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Register by Aug. 18 to vote in Better Streets, Safer City special election Sept. 12

Post Date:08/08/2017 8:45 AM

For those not already registered, eligible Oklahoma City residents have until Aug. 18 to register to vote on the Better Streets, Safer City special election on Sept. 12.

U.S. citizens who are at least 18 years old and live in Oklahoma City are eligible to register and vote in the election. 

All Oklahoma City voters with current, valid voter registration are already eligible. Voters registered in other cities who have since moved to Oklahoma City must change their registration before the Aug. 18 deadline. 

Visit the Oklahoma State Election Board website’s voter registration page for details and to download an application. 

Registered voters may apply for absentee ballots online or download an absentee ballot request form on the election board’s absentee voting page. There are special instructions for members of the armed services deployed abroad and their spouses and dependents, and for other voters living abroad. 

You can also register to vote or request an absentee ballot in person at your local county election board or the state election board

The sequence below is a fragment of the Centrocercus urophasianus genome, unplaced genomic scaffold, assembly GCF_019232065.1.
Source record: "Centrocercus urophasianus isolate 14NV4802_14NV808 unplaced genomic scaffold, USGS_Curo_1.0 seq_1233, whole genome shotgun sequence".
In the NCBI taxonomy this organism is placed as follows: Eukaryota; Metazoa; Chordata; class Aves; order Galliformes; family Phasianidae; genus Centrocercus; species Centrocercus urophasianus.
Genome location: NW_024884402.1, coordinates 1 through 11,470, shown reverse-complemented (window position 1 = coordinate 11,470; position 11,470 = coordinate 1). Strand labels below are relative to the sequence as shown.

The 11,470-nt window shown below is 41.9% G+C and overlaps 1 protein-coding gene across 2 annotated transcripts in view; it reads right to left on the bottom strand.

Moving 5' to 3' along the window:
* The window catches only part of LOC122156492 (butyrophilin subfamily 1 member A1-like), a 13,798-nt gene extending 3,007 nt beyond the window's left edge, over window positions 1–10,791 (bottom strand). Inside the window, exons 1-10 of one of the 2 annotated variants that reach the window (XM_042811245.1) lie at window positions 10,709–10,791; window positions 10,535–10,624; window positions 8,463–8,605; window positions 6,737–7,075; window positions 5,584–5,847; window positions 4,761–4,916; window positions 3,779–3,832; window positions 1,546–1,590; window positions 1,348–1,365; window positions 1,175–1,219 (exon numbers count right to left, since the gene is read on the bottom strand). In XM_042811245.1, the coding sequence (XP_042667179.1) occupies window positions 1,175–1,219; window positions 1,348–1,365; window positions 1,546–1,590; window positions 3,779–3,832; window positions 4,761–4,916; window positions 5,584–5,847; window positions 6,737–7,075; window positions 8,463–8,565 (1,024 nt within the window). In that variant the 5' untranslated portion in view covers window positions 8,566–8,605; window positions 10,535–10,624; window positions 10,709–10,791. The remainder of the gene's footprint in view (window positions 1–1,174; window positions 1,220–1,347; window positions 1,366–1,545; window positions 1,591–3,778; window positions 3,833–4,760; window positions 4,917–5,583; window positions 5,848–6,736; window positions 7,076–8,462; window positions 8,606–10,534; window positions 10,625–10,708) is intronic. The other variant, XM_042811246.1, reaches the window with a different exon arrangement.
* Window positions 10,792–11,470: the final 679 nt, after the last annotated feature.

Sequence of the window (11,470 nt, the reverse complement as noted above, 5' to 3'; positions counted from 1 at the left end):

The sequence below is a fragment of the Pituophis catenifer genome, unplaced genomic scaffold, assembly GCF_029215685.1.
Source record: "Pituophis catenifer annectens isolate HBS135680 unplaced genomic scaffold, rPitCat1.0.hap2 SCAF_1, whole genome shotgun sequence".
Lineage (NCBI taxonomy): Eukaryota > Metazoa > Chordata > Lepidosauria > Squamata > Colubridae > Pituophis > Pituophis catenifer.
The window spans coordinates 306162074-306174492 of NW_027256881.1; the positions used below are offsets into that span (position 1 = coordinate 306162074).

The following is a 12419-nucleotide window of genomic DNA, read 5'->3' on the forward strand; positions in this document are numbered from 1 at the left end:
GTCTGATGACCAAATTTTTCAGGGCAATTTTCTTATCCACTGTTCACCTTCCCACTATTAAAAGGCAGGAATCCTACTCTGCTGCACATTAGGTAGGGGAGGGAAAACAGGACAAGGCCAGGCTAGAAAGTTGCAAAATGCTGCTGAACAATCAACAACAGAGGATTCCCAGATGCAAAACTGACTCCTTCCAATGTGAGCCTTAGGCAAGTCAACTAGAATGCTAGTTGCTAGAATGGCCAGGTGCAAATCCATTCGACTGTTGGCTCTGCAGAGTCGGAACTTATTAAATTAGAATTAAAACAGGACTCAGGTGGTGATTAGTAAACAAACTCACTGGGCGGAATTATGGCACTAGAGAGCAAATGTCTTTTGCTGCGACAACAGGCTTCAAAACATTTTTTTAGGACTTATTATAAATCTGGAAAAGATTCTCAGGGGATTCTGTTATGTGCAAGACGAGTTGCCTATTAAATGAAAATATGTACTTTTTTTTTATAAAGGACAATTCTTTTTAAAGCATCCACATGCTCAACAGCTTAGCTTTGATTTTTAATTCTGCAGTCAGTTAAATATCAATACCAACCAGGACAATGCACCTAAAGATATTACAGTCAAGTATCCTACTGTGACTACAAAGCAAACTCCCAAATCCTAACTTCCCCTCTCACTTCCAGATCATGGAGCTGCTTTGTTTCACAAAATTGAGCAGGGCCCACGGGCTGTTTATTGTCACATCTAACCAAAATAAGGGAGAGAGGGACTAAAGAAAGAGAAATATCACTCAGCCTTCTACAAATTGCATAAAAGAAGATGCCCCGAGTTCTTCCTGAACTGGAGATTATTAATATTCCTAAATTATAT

Early voting is 8 a.m. to 6 p.m. Sept. 7-8 at the county election board in the county where you’re registered. 

Regular voting is 7 a.m. to 7 p.m. Sept. 12. Find your polling location here. 

For early or regular voting, state law requires voters to have their voter I.D. card or a state-, federal- or tribal-issued photo I.D. like a driver’s license or passport. Voters without I.D. can sign an affidavit affirming their identity to cast a provisional ballot. 

About the election

The Oklahoma City Council voted to call a special election Sept. 12 for voters to consider investing more than $1.2 billion in critical infrastructure like streets and sidewalks, including an annual $26 million boost for public safety and other day-to-day operations. 

The Council approved three proposals to present to voters:

The proposals will be presented on the ballot separately: One item for the ¼ cent permanent sales tax, one item for the temporary penny sales tax, and one item for each of the 13 bond propositions.

If voters approve the permanent ¼ cent sales tax, it would be the first increase in the permanent general operations sales tax rate since voters approved a 1-cent raise in 1976.

If voters approve the temporary penny sales tax, it would continue the use of the same penny previously approved as part of the MAPS program.

The average sales tax rate of 16 mills will remain the same as it has since the 1980s. 

Read more about the proposals at

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Media Contact
Kristy Yager
(405) 297-2550 / (405) 863-2831

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